Revenues are up at MarineMax and West Marine; Brunswick cuts inventory while building cash flow
Many of the marine industry's publicly held companies continued to see improvements in the most recent quarter.
Brunswick Corp., despite a drop in sales, reported significantly lower inventory levels and increased liquidity, while MarineMax saw an increase in revenue and same-store sales. West Marine, too, reported an increase in revenue. Engine builder Cummins, meanwhile, enjoyed the most profitable fourth quarter in its history.
Here is a roundup of the earnings reports:
Brunswick reported a 22 percent drop in net sales for the fourth quarter, including a 38 percent decrease in net sales in the boat segment. Pipeline reduction and inventory management strategies led to significantly lower dealer inventory levels and cash flow benefits, but had a negative impact on revenue and earnings, the company says.
Brunswick concluded 2009 with more cash on hand, a stronger dealer network with lower inventory levels and a "leaner company with a significantly lower cost structure," says chairman and CEO Dustan McCoy.
Brunswick posted net sales of $657.3 million for the quarter, down from $837.7 million in the year-ago quarter - a net loss of $124 million, or $1.40 a share, compared with a net loss of $66.3 million, or 75 cents a share for the fourth quarter of 2008.
Cash totaled $526.6 million, up from the 2008 year-end balance of $317.5 million. For the year ending Dec. 31, the company had net sales of approximately $2.8 billion, down from approximately $4.7 billion a year earlier.
For 2009, net loss was $586.2 million, or $6.63 a share, compared with a net loss of $788.1 million, or $8.93 a share, for 2008.
The boat segment, which includes 16 brands, recorded net sales of $153.4 million for the fourth quarter, down 38 percent from $248 million in the 2008 fourth quarter. Boat segment operating loss for the quarter was $131.6 million.
The marine engine segment posted net sales of $302.4 million for the quarter, down 11 percent from $340.2 million a year ago. It had an operating loss of $59.4 million, including restructuring charges of $8.2 million. This compares with an operating loss of $12.9 million in the year-ago quarter.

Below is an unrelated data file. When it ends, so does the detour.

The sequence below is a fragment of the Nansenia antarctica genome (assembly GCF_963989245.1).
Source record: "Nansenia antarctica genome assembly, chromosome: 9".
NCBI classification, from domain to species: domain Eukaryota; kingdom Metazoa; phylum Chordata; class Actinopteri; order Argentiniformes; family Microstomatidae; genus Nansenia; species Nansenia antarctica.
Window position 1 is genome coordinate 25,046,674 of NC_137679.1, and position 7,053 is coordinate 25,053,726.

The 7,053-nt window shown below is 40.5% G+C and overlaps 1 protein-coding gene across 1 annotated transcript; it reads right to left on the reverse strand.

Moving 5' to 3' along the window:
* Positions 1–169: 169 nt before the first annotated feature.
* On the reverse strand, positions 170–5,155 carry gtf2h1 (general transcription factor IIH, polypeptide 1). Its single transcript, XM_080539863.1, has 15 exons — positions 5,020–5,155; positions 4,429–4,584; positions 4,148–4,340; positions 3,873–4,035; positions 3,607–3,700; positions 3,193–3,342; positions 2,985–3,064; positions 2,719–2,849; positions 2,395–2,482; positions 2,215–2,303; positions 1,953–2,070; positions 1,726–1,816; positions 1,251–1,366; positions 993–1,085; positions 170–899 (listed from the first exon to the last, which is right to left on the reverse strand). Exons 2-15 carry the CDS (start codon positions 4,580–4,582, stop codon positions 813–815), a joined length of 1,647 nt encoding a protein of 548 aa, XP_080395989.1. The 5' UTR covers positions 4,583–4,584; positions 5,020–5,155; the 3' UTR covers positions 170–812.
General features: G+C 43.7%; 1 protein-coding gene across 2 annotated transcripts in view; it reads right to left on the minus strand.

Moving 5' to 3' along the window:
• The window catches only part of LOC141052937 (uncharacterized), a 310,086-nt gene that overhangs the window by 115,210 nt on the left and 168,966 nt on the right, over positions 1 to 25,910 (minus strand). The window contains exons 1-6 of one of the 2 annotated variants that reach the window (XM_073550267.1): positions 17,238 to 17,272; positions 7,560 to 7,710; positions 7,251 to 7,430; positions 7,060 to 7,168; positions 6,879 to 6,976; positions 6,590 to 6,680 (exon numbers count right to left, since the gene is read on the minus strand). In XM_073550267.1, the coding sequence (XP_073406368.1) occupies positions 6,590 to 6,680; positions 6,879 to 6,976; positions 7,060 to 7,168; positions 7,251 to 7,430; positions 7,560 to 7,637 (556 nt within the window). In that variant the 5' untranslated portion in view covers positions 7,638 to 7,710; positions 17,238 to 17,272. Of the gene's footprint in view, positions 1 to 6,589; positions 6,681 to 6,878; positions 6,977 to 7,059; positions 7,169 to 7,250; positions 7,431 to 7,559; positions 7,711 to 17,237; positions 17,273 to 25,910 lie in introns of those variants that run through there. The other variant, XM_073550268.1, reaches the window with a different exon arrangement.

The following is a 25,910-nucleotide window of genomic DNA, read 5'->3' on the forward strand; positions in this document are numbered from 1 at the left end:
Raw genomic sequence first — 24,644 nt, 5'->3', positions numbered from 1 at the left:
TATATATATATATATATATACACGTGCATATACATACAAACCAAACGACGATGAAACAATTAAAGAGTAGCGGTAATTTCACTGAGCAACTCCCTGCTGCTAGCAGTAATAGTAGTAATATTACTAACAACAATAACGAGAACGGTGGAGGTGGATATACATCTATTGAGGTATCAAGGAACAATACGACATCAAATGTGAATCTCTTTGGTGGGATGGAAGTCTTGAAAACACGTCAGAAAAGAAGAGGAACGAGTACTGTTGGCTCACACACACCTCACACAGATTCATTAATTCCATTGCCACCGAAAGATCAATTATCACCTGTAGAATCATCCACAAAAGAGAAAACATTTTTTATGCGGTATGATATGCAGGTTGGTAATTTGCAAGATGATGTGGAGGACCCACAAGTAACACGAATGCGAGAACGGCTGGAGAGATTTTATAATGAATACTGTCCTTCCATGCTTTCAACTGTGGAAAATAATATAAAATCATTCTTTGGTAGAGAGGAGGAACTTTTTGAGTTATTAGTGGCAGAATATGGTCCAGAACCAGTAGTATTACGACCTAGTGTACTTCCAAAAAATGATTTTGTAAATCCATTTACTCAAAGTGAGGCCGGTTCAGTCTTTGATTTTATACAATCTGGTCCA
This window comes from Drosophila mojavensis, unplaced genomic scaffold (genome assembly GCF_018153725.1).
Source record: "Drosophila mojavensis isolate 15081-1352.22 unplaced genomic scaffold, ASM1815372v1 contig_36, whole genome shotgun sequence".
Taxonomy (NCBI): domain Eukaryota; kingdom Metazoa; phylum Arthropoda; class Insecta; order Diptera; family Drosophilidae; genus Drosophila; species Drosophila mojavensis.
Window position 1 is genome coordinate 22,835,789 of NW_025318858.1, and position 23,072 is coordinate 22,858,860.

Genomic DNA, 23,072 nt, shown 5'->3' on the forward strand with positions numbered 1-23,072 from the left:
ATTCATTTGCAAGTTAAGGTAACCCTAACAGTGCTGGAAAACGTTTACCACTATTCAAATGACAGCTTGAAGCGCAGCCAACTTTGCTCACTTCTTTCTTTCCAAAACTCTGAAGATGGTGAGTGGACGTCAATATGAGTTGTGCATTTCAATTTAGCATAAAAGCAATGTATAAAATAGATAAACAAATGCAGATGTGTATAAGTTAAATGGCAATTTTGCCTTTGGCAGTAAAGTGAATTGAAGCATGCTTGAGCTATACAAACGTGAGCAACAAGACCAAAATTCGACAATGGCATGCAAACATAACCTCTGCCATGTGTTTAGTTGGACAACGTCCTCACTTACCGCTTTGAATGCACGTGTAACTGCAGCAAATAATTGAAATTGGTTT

Brunswick reduced the number of units sold to dealers by 20 percent in the fourth quarter and by nearly 55 percent for the year, McCoy says. The quarter ended with 26 weeks of product in the pipeline, compared to 34 weeks in the third quarter. Also, McCoy noted, while the demand fell, the decline was not as sharp as in previous quarters.
McCoy says the company's dealer network is healthy, with the number of dealers down less than 1 percent at the end of 2009.
MarineMax reported an improved financial picture in its first quarter, which ended Dec. 31, with an increase in revenue and same-store sales.
Revenue was $100.4 million for the quarter, compared with $100.2 million for the comparable quarter a year ago. Same-store sales increased approximately 13 percent, compared with a 52 percent decline in the quarter in fiscal year 2009.
Net income for the first quarter of fiscal 2010 was $10.2 million, or 45 cents a share, compared with a net loss of $14.3 million, or 78 cents a share, for the year-ago quarter.
At the end of 2009, inventory was $190.2 million, compared with $440.9 million Dec. 31, 2008, a $250 million, or 57 percent, decline.
The company was able to produce consistent levels of revenue and an increase in same-store sales despite operating with 20 fewer stores than in the prior-year quarter. MarineMax closed 26 stores in fiscal 2009 as a key component in the company's efforts to better match its fixed costs with the decline in business.
"The actions we took during fiscal 2009 to reduce inventory, reduce our work force, streamline expenses and optimize our store count allowed us to report significantly improved results for the first quarter, compared with the year-ago quarter," says chairman, president and CEO William McGill Jr.
McGill says MarineMax has seen positive results so far at the winter boat shows, reporting sales and attendance have been flat or up. He says MarineMax has benefited from the fact that some major manufacturers and dealers have skipped shows.
West Marine reported an increase in net revenues for its fourth quarter, which ended Jan. 2, when adjusted to account for an extra week in the fiscal quarter.
The company had net revenues of $104.2 million for its 13-week 2009 fiscal fourth quarter. Adjusted to remove the impact of an extra week in the 2008 fiscal fourth quarter, 2009 fiscal fourth quarter adjusted net revenues increased by $1.7 million, or 1.7 percent, and adjusted comparable-store sales increased by $2.6 million, or 3.2 percent, over last year.
Without this adjustment, however, net revenues decreased by $6.9 million, or 6.2 percent, to $104.2 million, compared to the 14-week 2008 fiscal fourth quarter, and comparable-store sales decreased by $4.3 million, or 4.8 percent.